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When to pronounce the shvah and when not
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iyar




 
 
 
 

Post  Sun, Oct 27 2019, 12:06 pm
Creditcards you are awesome!
May your daughter's tefillos be heard and answered in the best possible way for herself, for you and for all klal Yisrael.
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creditcards




 
 
 
 

Post  Sun, Oct 27 2019, 12:11 pm
cheerios wrote:
If you look in a siddur you will see some komatzes have a small vertical line near the komatz. That means it's a tenuah gedolah and the following shva is na.
The hint to know if it's a tenuah gedolah is the nekudos of the phrase פיתוחי חותם. (Chirik with yud, shuruk, tzeirei, cholam and komatz gedola)


Then why is the word עֵדְוֹתֶךָ a silent shva if its after a tnuah gedolah?
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creditcards




 
 
 
 

Post  Sun, Oct 27 2019, 12:13 pm
iyar wrote:
Creditcards you are awesome!
May your daughter's tefillos be heard and answered in the best possible way for herself, for you and for all klal Yisrael.


Amein!

Thanks you! That's was nice of you!
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amother




Indigo
 

Post  Sun, Oct 27 2019, 12:15 pm
You need to use an aleph- bina that uses A LOT of practice. Practice Practice Practice

There’s one that the cover is white green and orange, can’t remember the name.
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creditcards




 
 
 
 

Post  Sun, Oct 27 2019, 12:24 pm
amother [ Indigo ] wrote:
You need to use an aleph- bina that uses A LOT of practice. Practice Practice Practice

There’s one that the cover is white green and orange, can’t remember the name.


I am practicing a lot with her. I Just need to make sure I have the rules down pat before I tell her anything because once I tell her something, there is no changing OR saying I made a mistake the rule is like this.That would be disaster for her. I made that mistake when I taught her mapik hey.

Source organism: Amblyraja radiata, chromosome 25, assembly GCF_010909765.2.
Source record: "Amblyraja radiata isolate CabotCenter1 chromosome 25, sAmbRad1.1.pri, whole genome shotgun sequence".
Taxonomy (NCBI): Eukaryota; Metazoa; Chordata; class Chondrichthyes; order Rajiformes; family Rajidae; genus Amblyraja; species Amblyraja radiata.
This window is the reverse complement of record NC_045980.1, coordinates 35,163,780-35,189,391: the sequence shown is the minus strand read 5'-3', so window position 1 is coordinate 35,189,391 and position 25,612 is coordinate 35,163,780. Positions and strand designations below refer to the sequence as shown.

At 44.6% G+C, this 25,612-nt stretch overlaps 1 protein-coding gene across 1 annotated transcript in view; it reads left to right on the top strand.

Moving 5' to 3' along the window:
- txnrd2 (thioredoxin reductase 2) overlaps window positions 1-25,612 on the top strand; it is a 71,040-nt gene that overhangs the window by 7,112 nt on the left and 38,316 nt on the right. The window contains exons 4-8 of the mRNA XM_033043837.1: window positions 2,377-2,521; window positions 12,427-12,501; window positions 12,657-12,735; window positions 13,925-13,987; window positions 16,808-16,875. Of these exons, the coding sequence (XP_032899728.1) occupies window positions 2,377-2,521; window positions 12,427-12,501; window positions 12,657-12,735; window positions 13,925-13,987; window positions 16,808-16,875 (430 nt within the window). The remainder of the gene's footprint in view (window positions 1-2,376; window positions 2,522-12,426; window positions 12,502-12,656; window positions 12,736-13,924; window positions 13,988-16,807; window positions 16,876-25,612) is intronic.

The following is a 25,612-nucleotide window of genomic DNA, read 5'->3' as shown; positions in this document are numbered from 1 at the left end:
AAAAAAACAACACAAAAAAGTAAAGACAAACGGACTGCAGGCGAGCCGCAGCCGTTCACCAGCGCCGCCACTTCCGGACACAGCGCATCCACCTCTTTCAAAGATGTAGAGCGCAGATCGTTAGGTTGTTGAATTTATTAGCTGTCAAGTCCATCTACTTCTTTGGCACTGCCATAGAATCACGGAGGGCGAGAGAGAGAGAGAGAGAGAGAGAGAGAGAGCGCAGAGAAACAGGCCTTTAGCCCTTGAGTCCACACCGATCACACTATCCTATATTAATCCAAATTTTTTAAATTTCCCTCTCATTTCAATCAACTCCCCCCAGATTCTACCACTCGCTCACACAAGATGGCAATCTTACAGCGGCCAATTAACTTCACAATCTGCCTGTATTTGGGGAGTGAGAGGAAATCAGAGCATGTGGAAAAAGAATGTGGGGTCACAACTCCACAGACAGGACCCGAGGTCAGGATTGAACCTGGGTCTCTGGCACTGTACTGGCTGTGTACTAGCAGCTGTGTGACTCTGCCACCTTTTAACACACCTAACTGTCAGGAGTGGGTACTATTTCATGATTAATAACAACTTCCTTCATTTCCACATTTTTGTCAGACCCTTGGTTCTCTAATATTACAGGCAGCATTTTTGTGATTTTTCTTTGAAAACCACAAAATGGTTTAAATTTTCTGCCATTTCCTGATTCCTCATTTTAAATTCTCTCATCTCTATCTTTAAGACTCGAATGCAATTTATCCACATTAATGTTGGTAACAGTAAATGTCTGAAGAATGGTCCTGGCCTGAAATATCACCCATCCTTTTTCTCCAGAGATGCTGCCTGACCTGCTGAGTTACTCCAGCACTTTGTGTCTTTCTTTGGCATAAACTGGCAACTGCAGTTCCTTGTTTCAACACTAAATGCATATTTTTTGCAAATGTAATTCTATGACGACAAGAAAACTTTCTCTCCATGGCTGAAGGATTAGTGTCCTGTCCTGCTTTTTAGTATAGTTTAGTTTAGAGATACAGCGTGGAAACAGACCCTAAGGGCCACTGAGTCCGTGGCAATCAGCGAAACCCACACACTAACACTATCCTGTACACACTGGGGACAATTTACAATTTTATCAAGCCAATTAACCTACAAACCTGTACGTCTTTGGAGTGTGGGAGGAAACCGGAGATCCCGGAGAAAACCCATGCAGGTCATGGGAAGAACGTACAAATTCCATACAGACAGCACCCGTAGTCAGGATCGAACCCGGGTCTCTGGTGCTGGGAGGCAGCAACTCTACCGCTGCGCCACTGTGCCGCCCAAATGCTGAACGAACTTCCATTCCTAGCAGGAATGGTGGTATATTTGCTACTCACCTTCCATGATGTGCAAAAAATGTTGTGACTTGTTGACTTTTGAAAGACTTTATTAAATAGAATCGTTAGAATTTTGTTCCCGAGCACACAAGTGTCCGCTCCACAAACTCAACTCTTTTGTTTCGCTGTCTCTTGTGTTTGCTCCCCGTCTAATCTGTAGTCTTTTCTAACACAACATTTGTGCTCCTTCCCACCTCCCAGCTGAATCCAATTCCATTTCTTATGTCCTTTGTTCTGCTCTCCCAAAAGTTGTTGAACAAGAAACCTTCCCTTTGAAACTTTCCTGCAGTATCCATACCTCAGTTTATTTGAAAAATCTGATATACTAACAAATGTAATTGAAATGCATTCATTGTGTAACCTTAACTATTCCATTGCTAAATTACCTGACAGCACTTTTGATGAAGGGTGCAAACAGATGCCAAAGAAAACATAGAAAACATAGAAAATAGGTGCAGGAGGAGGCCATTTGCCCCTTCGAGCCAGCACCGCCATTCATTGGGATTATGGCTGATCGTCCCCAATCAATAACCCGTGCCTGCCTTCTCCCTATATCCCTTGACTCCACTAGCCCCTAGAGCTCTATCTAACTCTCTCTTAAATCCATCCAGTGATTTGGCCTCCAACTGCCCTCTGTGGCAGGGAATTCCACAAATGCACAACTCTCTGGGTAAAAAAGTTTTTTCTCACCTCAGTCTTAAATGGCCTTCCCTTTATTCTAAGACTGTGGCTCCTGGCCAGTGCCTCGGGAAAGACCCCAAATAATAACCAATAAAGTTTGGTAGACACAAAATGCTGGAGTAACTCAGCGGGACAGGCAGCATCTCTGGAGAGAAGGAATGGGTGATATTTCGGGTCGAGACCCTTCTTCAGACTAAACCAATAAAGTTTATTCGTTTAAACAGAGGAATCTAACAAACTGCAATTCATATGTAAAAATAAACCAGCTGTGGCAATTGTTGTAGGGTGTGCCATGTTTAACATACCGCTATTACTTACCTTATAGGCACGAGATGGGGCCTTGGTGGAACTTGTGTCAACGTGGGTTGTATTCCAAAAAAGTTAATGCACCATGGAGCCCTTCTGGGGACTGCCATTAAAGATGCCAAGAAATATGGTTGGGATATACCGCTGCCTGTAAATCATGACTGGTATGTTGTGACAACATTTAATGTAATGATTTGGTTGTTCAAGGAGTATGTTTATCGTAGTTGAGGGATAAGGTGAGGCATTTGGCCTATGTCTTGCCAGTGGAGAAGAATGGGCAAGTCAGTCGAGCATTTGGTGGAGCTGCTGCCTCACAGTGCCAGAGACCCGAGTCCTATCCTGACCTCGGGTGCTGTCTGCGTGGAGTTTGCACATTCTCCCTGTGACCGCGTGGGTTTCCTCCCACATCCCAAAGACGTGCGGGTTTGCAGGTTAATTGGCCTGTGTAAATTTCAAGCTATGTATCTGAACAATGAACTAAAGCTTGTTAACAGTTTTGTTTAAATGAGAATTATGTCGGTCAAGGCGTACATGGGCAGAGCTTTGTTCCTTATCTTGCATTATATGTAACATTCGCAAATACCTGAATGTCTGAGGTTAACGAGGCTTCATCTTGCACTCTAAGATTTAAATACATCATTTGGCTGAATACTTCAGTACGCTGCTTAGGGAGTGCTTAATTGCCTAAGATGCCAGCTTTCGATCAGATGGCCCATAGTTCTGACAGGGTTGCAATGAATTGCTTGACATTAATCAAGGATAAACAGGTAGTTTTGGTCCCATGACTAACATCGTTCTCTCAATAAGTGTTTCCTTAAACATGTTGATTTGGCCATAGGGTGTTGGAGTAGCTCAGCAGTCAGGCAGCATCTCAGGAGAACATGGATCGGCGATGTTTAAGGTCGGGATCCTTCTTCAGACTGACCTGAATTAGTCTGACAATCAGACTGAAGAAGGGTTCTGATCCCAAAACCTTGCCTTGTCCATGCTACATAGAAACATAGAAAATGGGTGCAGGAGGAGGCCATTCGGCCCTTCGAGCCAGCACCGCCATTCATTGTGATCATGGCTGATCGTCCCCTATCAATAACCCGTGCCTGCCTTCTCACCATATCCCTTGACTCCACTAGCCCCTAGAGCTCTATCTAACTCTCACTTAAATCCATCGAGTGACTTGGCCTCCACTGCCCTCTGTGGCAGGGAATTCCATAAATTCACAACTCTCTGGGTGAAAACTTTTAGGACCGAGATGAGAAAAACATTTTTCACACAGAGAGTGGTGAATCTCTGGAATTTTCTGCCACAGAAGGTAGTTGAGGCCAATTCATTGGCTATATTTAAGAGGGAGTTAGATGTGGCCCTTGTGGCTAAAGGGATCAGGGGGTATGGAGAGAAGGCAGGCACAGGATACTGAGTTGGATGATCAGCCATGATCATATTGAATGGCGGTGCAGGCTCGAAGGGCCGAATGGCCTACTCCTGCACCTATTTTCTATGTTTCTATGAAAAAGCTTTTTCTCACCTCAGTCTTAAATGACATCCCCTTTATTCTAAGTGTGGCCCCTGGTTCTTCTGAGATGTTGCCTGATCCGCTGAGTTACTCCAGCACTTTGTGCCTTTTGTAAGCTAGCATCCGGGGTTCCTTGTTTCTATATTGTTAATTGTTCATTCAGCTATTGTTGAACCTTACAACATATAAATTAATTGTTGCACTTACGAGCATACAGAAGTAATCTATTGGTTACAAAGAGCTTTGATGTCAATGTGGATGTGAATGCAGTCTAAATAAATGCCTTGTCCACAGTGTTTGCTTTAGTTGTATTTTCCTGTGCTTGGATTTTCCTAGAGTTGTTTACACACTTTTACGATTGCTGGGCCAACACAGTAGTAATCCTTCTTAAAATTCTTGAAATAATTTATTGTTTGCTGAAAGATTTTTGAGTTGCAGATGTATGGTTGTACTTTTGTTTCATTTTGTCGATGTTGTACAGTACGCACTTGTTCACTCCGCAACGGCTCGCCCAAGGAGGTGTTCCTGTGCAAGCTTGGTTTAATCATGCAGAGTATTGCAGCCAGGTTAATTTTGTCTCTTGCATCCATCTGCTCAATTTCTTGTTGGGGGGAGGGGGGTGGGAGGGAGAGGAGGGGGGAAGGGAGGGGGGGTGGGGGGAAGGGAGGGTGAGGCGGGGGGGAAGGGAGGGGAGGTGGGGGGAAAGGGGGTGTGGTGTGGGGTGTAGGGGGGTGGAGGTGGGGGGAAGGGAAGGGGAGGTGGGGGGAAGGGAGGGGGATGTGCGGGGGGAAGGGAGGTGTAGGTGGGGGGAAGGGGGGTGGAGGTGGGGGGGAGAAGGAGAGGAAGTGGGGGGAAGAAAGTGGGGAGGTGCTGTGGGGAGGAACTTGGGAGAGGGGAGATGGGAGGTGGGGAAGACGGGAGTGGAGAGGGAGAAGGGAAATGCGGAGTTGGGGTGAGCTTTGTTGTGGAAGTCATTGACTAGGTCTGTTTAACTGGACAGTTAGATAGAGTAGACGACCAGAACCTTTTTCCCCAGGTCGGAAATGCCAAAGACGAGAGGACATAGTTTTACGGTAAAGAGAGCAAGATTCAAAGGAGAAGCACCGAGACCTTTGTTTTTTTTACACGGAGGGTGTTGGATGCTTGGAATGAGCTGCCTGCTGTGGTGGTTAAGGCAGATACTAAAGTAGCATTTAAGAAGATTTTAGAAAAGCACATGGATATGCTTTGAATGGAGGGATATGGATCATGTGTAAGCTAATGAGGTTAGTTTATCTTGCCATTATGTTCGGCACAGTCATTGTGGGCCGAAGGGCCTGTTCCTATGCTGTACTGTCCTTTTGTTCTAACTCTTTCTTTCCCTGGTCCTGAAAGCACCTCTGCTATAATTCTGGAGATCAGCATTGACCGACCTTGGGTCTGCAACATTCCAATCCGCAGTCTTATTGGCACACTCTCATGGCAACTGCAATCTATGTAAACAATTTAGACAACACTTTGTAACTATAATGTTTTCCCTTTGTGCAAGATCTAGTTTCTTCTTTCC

Yes I remember that aleph bina from when I was little. Do they still sell them? I haven't seen It around.

I'm working on this for a few years already. She is finally upto here. She can read simple words. I'm only having an issue getting her to focus and look at the word. She takes a 5 minute break between each word. Any solutions to that? She gets a treat after each word too.
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iyar




 
 
 
 

Post  Sun, Oct 27 2019, 12:48 pm
I’d let her take the break. Maybe you want to introduce the words in a different way, out of the siddur. Make signs and surprise her one morning by taping (use painter’s tape) a sign on the kitchen wall that says מטבח, a sign on the milk that says חלב, on her chair כסא, on her coat מעיל. Don’t ask her to read. See if she notices and tries reading them on her own. She might like that. If she does you can continue to surprise her with signs all over the house, or hang up pictures, a flower, a cat, a horse, with the words underneath. You might motivate her to read on her own, and you’ll also be showing her how all those hard to decipher symbols actually represent things in her life.
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goodmorning




 
 
 
 

Post  Sun, Oct 27 2019, 12:57 pm
creditcards wrote:
Thanks for your helpful information.
Can you explain the bolder a little better?


Sorry, I missed this earlier.

A shva that follows a tenuah gedola is generally a shva na. But there are many exceptions to this rule, particularly when the letter receiving the tenuah gedola is accented.

For example, a cholam chaser is a tenuah gedola and a shva that follows a letter with a cholam chaser is generally na. But in the phrase קָטֹ֜נְתִּי מִכֹּ֤ל הַחֲסָדִים֙, the shva under the nun is a shva nach (despite following the cholam chaser of the tes) because the tes has an accent/ta'am over it.